More U.S. adults could be eligible for a booster dose of the COVID-19 vaccine if a panel of experts meets as planned on Friday and recommends that a third round of the shots would be beneficial for a broad population.
While over 31 million Americans have already received a booster shot, current federal guidelines only recommend extra doses for some population groups.
Pfizer Inc and BioNTech SE asked the U.S. Food and Drug Administration weeks ago to authorize boosters for all adults, and Moderna Inc applied for that same group this week.
The FDA has not yet made an authorization but is expected to do so in order to clear the way for a recommendation by an advisory committee to the Centers for U.S. Disease Control and Prevention (CDC) scheduled to meet at noon Friday on boosters.
Politico reported late Thursday that the FDA is prepared to endorse both on Friday.
The CDC meeting would be followed by a recommendation from the agency’s director, who has publicly supported boosters for all.
A broad recommendation could bring uniformity in the country at a time when individual states such as Colorado, California and Massachusetts have already made all adults eligible for COVID-19 vaccine boosters.
“The messaging has become muddled,” Dr. Leana Wen, an emergency physician and public health professor at George Washington University, said in a post on Twitter.
Pfizer previously requested authorization for all people aged 16 or over, but U.S. health advisers held back on extending boosters to everyone, partly because there was not enough evidence of waning immunity or the need in younger people.
Some of the CDC’s outside advisers had raised concerns that booster doses are not needed in young, healthy individuals for whom the initial vaccination provides sufficient protection from serious disease and death.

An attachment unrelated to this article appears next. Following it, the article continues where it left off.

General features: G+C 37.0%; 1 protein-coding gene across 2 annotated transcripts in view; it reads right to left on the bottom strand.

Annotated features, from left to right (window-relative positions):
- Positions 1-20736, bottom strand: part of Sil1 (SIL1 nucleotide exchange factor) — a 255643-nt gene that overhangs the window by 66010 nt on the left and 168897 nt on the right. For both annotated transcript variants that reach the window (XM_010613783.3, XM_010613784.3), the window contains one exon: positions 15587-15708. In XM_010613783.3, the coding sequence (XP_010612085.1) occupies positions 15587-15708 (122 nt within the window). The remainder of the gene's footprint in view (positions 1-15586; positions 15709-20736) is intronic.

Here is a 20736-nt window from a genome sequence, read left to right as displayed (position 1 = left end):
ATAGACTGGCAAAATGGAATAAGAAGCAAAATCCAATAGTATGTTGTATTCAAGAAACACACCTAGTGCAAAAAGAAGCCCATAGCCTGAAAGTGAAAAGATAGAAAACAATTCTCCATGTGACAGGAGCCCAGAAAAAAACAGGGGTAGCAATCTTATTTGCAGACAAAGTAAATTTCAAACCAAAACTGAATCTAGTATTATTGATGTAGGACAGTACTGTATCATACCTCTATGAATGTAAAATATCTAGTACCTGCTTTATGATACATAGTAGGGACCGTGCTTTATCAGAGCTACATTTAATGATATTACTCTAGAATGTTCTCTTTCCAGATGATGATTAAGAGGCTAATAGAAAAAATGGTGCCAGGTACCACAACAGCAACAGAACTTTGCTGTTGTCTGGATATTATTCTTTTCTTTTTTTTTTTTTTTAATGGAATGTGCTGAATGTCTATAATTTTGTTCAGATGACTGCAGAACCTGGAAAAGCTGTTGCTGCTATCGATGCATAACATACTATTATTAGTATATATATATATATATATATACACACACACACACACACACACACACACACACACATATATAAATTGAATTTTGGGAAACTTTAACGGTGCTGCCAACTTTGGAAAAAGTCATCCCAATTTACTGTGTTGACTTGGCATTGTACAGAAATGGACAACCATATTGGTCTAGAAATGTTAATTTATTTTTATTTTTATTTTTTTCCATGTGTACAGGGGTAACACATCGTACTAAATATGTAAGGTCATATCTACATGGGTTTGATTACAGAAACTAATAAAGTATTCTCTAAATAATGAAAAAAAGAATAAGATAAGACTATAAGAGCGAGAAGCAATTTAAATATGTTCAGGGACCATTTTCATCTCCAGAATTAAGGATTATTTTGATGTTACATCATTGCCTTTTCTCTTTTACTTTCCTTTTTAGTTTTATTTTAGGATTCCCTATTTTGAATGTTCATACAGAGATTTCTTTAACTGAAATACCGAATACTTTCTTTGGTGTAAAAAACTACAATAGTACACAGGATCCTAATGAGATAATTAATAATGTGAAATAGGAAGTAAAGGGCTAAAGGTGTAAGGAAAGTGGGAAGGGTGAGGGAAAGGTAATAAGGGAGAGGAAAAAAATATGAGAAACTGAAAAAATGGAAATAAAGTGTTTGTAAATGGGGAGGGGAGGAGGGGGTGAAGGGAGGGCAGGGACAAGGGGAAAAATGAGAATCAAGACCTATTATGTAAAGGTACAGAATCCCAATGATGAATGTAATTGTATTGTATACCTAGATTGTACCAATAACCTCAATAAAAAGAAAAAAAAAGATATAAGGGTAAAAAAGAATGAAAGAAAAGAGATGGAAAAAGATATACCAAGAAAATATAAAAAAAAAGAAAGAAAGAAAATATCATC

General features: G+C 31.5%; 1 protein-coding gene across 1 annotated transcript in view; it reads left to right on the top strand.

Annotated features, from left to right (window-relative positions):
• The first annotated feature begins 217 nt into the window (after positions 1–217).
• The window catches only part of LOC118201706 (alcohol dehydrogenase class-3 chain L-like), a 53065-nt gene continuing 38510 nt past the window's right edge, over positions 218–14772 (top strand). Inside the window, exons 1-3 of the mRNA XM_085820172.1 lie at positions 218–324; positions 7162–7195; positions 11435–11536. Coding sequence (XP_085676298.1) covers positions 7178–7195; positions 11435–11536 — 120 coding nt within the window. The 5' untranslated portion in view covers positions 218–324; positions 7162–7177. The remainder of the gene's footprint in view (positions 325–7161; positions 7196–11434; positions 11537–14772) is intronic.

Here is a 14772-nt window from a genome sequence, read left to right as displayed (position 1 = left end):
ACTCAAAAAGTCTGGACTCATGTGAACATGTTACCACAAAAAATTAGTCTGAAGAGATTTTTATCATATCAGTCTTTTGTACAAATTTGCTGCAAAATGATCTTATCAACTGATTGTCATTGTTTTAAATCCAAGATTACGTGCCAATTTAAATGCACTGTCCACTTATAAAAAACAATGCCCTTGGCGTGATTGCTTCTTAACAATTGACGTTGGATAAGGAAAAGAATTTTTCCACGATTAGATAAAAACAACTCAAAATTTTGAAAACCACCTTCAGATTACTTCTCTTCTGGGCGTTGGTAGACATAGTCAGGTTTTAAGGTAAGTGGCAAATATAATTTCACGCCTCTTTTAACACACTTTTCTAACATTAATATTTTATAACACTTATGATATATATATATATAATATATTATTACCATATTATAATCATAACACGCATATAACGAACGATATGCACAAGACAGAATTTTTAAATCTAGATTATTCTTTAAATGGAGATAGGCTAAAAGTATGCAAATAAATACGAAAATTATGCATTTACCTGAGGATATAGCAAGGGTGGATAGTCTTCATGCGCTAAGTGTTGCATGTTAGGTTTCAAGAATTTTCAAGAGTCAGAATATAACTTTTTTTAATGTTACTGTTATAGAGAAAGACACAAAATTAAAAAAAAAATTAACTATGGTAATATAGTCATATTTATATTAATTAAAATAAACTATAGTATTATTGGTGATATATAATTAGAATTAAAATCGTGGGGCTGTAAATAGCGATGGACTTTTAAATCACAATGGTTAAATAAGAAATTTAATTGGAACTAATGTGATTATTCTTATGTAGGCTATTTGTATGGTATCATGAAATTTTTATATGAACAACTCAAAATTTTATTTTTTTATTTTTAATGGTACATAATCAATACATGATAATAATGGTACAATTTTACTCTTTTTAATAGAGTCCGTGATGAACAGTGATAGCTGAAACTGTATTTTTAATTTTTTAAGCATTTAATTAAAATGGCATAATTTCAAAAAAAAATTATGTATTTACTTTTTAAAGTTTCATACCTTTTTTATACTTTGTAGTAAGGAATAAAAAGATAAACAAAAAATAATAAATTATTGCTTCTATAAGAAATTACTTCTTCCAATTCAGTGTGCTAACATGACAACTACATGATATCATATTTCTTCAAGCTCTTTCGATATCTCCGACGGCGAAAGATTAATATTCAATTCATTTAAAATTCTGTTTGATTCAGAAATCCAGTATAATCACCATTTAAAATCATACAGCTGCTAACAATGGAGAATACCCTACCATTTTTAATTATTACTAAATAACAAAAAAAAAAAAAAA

Pfizer has since reported data from a large clinical study that showed a booster dose of its vaccine was 95.6% effective against the coronavirus when compared with a vaccinated group that did not get the third shot.
Israeli data has also showed that administering Pfizer/BioNTech booster shots widely slowed virus transmission.
Moderna does not have similar data to provide, but the vaccines are both based on messenger RNA and work in the same way.
Top U.S. infectious disease doctor Anthony Fauci said earlier this week that boosters can prevent infection as colder weather and indoor gatherings lead to a rise in cases.
There has been “a ground swell of interest in boosters-for-all,” said Dr. William Schaffner, a leading infectious disease expert from the Vanderbilt University School of Medicine who serves as the liaison for the National Foundation for Infectious Diseases.
While the panel could be split, Schaffner said, he believes it is likely they will vote in favor of extending booster eligibility.
Based on research showing vaccine-generated antibody levels dip after several months, the panel is likely to recommend boosters for a broad population, said Dr. Robert Klugman at UMass Memorial Health Care in Massachusetts.
Booster doses of messenger RNA (mRNA) vaccines from Pfizer/BioNTech or Moderna are currently available for people who are immunocompromised, those who are aged 65 and above, and for individuals at high-risk of severe disease or who are regularly exposed to the virus through work or living conditions.
Anecdotal reports suggest that Americans have been largely able to get boosters, whether or not they are eligible.
“There is a lot of boosting going on that does not conform to the current, somewhat more restrictive set of recommendations,” said Schaffner.
Nearly 60% of adult Americans – some 195.6 million people – are considered fully vaccinated, having received two doses of either the Pfizer/BioNTech or Moderna vaccines, or one shot of the Johnson & Johnson vaccine.
(Reporting by Manas Mishra and Manojna Maddipatla in Bengaluru and Julie Steenhuysen in Chicago; Editing by Caroline Humer and Bill Berkrot)